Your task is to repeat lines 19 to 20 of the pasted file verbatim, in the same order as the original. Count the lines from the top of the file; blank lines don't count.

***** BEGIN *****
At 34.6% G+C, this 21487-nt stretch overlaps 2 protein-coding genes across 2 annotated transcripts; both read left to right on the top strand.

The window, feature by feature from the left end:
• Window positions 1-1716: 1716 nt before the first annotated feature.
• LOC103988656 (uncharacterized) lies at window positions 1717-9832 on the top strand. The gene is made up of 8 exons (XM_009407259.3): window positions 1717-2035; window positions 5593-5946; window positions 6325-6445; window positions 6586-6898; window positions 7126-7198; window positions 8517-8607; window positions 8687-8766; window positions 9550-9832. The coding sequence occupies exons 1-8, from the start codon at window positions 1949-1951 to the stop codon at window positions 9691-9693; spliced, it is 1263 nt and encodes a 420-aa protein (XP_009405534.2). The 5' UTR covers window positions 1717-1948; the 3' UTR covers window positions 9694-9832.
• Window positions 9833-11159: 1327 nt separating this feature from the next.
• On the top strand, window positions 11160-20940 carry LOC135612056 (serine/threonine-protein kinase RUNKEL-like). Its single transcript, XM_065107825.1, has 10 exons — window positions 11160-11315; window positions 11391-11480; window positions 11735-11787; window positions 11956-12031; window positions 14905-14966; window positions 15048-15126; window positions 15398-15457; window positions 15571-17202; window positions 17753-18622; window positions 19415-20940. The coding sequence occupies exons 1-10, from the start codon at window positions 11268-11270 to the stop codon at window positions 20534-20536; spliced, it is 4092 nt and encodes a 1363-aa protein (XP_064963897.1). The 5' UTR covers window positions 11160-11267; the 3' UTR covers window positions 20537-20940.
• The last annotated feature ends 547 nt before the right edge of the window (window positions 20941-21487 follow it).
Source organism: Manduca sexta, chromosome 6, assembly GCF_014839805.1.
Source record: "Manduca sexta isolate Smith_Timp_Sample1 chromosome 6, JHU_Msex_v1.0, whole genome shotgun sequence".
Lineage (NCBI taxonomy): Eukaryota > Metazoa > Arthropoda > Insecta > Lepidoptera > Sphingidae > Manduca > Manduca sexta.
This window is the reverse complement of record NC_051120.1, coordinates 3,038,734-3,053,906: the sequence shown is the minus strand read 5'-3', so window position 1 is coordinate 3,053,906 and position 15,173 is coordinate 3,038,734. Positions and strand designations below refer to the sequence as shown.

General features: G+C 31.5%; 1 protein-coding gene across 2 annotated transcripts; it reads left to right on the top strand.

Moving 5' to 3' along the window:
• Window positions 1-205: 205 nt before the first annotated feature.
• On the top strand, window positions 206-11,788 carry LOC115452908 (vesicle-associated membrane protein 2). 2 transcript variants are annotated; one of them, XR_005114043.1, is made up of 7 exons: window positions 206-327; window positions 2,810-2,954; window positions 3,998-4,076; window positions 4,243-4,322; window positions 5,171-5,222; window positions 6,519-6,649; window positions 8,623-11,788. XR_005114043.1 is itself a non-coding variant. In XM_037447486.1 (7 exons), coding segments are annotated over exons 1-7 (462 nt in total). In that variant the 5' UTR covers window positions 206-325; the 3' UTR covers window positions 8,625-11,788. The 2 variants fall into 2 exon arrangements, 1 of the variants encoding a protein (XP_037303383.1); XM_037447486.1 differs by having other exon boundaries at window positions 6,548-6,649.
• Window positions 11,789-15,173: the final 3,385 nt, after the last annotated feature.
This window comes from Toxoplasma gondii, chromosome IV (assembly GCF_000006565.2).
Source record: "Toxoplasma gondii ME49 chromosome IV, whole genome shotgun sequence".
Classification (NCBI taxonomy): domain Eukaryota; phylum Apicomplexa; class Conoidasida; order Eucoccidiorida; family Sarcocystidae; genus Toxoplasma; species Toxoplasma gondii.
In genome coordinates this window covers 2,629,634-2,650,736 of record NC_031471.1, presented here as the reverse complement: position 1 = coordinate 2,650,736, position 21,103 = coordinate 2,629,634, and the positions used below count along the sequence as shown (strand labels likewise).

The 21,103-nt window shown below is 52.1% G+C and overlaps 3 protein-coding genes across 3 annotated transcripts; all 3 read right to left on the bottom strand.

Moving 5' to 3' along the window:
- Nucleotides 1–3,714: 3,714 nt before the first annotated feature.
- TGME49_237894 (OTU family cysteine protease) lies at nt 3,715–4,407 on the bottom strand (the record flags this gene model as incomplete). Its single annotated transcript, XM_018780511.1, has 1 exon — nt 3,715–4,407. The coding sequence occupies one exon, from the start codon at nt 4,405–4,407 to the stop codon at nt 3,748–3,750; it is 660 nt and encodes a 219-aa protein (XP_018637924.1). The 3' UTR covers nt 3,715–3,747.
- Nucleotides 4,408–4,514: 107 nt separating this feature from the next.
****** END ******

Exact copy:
Classification (NCBI taxonomy): domain Eukaryota; phylum Apicomplexa; class Conoidasida; order Eucoccidiorida; family Sarcocystidae; genus Toxoplasma; species Toxoplasma gondii.
In genome coordinates this window covers 2,629,634-2,650,736 of record NC_031471.1, presented here as the reverse complement: position 1 = coordinate 2,650,736, position 21,103 = coordinate 2,629,634, and the positions used below count along the sequence as shown (strand labels likewise).